William Shakespeare’s Romeo + Juliet. Dir. Baz Luhrmann. Twentieth-Century Fox Film Corp., 1996. Leonardo DiCaprio and Claire Danes star with original text in a modern setting. Romeo’s “O, I am Fortune’s fool” is the worst cringe. But the “fish-tank song” is touching.

Rome & Jewel. Walski/Bagg/Kanganis Production, 2008. Updated to being an interracial star-crossing, set in modern L.A.

Gnomeo & Juliet. Touchstone Pictures, 2011. Somehow they roped Emily Blunt, Michael Caine, Patrick Stewart, and others’ voices into this animated comedy “From the director of Shrek 2. And Elton John. I think it’s about garden gnomes. I can’t remember.

Romeo & Juliet. Relativity Media/Amber Entertainment/Echo Lake Entertainment, 2013. Paul Giamatti is the Friar, and when he sees both lovers dead, it’s as if he’s vomiting emotionally: unforgettable. Here is the entire film.

Warm Bodies. Summit Entertainment, 2013. He’s a zombie who thinks his name began with an R. Julie is a human on her father’s task force to extinguish zombies. How will these two work it out?

Best Editions

Bevington, David, ed. The Complete Works of Shakespeare. 6th ed. Pearson Education Inc., 2009. 1005-1050.

Weis, Rene, ed. Romeo and Juliet. The Arden Shakespeare. 3rd Series. NY: Bloomsbury, 2012.

Weller, Philip, ed. Romeo and Juliet. An annotated online edition.

Oxfordian Resources

Clark, Eva Turner. Hidden Allusions in Shakespeare’s Plays. 3rd ed. by Ruth Loyd Miller. Port Washington: Kennikat Press, 1974. 461-476.

Farina, William. De Vere as Shakespeare: An Oxfordian Reading of the Canon. Jefferson, NC: McFarland and Co., 2006. 173-178.

Gilvary, Kevin. Dating Shakespeare’s Play’s. Tunbridge Wells, UK: Parapress, 2010. 343-348.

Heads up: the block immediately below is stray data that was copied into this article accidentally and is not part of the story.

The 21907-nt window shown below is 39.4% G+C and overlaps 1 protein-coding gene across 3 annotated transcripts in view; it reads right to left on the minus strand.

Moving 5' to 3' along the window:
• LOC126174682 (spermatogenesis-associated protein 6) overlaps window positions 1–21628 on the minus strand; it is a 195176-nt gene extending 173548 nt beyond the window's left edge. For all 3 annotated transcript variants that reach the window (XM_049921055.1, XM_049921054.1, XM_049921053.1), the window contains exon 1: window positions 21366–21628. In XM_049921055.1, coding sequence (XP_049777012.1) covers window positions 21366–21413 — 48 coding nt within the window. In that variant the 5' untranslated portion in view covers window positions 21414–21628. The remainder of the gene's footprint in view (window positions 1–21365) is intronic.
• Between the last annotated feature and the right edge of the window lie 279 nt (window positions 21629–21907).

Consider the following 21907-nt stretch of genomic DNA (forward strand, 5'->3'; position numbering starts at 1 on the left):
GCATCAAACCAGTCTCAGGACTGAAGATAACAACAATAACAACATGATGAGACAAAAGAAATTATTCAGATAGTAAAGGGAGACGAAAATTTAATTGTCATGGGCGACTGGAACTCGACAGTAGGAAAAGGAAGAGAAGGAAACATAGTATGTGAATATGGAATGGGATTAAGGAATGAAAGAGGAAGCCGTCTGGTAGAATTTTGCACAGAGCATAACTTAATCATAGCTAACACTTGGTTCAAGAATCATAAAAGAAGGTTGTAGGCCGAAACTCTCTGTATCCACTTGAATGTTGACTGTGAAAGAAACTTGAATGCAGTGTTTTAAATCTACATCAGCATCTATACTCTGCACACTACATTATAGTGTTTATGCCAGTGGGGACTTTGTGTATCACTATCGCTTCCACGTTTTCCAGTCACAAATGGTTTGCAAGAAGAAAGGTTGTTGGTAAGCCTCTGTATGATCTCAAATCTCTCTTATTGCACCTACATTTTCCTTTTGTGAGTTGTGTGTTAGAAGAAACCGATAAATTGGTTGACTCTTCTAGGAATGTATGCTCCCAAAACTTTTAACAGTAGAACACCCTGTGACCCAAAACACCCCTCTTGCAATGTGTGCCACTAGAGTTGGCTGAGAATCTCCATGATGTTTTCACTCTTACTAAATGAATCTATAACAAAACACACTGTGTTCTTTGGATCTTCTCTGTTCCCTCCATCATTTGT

Gontar, David P. “Is Juliet Tragic?” In Hamlet Made Simple and Other Essays. Nashville: New English Review Press, 2013. 51-63.

Green, Nina. “Who Was Arthur Brooke: Author of The Tragicall Historye of Romeus and Juliett?” The Oxfordian 3 (2000): 59-70.

Hatinguais, Catherine. “The Sycamore Grove, Revisited.” The Oxfordian 18 (2016): 85-99. The article re-examined Richard Roe’s identification of Verona’s sycamore trees.

Ogburn, Charlton. The Mysterious William Shakespeare: The Myth & The Reality. 2nd ed. McLean, VA: EPM Publications, Inc., 1992.

Ogburn, Dorothy and Charlton Ogburn. This Star of England. Westport, CT: Greenwood Press, Pub., 1952. Esp. 385-414.

Roe, Richard Paul. The Shakespeare Guide to Italy. NY: Harper, 2011. Chapter 1: 6-33.

And Other General Resources

Goddard, Harold C. The Meaning of Shakespeare. Vol. 1. Chicago: The University of Chicago Press, 1951. 117-139.

Smidt, Kristian. Unconformities in Shakespeare’s Tragedies. NY: St. Martin’s Press, 1990. 27-44. Smidt finds numerous time discrepancies suggesting significant revision, compression, and rearrangement of scenes.

Shakespeare Authorship Organizations

The Shakespeare Oxford Fellowship. Browse, get hooked, become a member.

The De Vere Society. Our Oxfordian friends and collaborators across the pond.

The Shakespeare Authorship Roundtable. We consider all possible authors behind the “Shakespeare” name.